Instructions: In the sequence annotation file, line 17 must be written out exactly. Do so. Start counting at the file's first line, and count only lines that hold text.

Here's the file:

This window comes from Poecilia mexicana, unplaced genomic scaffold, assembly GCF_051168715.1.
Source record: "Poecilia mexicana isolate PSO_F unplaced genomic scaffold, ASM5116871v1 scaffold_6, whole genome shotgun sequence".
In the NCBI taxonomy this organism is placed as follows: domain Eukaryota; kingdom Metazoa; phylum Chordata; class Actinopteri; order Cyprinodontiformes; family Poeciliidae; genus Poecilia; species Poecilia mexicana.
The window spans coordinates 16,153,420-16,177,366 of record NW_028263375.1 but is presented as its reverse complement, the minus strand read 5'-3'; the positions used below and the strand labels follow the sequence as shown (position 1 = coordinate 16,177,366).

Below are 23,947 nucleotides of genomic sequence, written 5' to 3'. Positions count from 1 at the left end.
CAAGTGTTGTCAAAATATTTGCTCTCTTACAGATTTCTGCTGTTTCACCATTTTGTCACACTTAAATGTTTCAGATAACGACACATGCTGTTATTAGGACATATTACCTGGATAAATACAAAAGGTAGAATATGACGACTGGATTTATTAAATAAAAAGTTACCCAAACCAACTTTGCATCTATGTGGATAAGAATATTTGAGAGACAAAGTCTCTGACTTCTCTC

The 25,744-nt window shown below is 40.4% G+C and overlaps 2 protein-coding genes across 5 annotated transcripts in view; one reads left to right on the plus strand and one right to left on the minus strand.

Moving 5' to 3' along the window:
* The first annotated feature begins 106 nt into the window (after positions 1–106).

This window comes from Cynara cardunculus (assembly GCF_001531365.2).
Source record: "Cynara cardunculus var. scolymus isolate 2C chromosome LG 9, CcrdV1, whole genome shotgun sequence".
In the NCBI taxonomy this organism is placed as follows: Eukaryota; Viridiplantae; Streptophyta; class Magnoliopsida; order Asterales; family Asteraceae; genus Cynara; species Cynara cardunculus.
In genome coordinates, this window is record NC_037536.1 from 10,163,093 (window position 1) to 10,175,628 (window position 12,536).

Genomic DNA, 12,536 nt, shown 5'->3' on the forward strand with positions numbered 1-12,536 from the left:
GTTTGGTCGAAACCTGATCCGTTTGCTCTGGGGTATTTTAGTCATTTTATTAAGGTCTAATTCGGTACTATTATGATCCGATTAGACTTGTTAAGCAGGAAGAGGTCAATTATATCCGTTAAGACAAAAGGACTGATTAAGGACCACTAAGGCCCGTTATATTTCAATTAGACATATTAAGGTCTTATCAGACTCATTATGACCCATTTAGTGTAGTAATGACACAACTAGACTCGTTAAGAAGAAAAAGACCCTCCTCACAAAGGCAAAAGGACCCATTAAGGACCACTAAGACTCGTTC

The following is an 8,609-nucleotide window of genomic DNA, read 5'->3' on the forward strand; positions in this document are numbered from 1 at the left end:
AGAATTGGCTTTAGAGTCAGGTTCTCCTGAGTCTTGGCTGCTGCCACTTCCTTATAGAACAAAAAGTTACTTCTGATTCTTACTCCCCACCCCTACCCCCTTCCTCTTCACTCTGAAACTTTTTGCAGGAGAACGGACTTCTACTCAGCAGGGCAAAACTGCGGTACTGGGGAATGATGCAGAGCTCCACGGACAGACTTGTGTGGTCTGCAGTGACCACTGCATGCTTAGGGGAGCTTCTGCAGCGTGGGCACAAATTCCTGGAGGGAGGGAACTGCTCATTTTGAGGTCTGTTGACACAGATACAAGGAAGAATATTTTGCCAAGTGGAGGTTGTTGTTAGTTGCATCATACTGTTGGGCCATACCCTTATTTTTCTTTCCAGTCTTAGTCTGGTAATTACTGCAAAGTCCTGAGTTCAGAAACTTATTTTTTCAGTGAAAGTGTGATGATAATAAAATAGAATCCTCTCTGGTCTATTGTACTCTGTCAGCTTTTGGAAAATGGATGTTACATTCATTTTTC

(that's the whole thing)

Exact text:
AGAATTGGCTTTAGAGTCAGGTTCTCCTGAGTCTTGGCTGCTGCCACTTCCTTATAGAACAAAAAGTTACTTCTGATTCTTACTCCCCACCCCTACCCCCTTCCTCTTCACTCTGAAACTTTTTGCAGGAGAACGGACTTCTACTCAGCAGGGCAAAACTGCGGTACTGGGGAATGATGCAGAGCTCCACGGACAGACTTGTGTGGTCTGCAGTGACCACTGCATGCTTAGGGGAGCTTCTGCAGCGTGGGCACAAATTCCTGGAGGGAGGGAACTGCTCATTTTGAGGTCTGTTGACACAGATACAAGGAAGAATATTTTGCCAAGTGGAGGTTGTTGTTAGTTGCATCATACTGTTGGGCCATACCCTTATTTTTCTTTCCAGTCTTAGTCTGGTAATTACTGCAAAGTCCTGAGTTCAGAAACTTATTTTTTCAGTGAAAGTGTGATGATAATAAAATAGAATCCTCTCTGGTCTATTGTACTCTGTCAGCTTTTGGAAAATGGATGTTACATTCATTTTTC